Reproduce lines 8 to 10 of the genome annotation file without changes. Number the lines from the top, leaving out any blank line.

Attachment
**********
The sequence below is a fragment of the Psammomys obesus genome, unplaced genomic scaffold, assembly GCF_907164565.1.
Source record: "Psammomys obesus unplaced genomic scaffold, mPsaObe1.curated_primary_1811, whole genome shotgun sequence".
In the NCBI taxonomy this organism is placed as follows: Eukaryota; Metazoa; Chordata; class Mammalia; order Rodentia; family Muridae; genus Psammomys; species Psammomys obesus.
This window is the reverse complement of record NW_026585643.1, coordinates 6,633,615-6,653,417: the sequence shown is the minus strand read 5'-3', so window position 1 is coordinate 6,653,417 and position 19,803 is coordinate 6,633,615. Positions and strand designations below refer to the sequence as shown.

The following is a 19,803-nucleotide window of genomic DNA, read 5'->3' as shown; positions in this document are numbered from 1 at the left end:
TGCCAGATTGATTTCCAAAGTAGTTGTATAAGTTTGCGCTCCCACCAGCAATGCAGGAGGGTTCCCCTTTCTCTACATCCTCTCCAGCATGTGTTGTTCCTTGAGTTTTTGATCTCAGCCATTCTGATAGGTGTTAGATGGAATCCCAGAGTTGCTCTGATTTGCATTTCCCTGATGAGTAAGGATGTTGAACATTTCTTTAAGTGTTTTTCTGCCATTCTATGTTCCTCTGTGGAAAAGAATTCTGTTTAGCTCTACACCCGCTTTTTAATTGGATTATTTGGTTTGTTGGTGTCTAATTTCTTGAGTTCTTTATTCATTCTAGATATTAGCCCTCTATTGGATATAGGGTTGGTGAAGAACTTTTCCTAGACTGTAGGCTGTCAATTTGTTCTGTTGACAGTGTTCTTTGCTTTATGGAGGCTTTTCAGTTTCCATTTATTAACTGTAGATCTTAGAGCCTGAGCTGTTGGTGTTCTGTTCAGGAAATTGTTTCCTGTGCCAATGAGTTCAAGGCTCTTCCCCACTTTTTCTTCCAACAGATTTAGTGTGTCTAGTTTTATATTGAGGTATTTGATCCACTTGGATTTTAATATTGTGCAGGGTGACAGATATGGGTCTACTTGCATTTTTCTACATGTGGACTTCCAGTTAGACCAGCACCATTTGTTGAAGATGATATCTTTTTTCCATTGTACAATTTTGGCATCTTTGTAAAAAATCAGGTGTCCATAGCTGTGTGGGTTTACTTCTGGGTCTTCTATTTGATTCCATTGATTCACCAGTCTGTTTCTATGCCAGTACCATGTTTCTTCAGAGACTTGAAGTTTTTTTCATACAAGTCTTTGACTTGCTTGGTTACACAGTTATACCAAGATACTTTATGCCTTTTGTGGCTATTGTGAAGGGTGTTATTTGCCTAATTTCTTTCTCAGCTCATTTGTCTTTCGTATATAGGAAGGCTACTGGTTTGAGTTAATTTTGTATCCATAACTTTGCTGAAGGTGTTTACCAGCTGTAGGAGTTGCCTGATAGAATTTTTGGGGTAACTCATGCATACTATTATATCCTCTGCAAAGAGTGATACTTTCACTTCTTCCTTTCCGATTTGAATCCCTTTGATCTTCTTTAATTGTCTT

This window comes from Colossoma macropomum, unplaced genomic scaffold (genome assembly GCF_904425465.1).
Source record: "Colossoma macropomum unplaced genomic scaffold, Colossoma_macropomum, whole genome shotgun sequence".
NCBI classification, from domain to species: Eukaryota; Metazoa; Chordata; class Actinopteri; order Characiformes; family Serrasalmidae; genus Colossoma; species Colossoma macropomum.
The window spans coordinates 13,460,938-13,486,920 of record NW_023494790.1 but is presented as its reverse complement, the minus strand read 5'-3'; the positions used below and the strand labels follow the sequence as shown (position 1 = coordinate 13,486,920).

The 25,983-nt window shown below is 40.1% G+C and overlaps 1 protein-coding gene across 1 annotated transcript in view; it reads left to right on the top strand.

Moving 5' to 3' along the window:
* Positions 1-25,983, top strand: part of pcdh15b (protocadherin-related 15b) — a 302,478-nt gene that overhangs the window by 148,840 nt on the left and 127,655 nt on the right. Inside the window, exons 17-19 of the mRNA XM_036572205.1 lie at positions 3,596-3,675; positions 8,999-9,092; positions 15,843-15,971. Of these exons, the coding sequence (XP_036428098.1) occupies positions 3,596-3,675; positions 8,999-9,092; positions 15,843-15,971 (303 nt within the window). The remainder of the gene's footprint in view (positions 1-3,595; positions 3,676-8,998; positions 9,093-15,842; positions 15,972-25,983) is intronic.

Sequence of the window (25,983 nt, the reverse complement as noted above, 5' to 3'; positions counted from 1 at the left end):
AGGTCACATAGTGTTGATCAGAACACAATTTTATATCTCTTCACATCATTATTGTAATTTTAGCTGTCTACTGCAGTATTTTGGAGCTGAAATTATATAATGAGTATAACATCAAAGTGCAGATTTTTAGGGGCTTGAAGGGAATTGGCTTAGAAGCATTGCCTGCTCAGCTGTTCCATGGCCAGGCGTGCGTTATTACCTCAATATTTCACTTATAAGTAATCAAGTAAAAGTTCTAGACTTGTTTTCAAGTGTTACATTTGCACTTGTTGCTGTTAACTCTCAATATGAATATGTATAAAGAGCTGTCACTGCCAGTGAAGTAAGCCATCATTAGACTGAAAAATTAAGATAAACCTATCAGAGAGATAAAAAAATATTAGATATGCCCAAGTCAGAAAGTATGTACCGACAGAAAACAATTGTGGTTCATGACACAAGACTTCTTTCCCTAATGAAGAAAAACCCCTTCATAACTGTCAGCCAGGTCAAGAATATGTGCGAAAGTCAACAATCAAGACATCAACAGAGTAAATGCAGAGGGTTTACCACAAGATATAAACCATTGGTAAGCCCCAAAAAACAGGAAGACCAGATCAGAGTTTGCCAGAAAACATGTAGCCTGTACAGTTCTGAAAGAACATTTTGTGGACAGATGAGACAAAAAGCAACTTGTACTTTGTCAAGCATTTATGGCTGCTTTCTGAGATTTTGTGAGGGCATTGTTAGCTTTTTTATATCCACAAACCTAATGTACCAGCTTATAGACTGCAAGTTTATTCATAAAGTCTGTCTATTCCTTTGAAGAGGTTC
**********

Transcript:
Source record: "Colossoma macropomum unplaced genomic scaffold, Colossoma_macropomum, whole genome shotgun sequence".
NCBI classification, from domain to species: Eukaryota; Metazoa; Chordata; class Actinopteri; order Characiformes; family Serrasalmidae; genus Colossoma; species Colossoma macropomum.
The window spans coordinates 13,460,938-13,486,920 of record NW_023494790.1 but is presented as its reverse complement, the minus strand read 5'-3'; the positions used below and the strand labels follow the sequence as shown (position 1 = coordinate 13,486,920).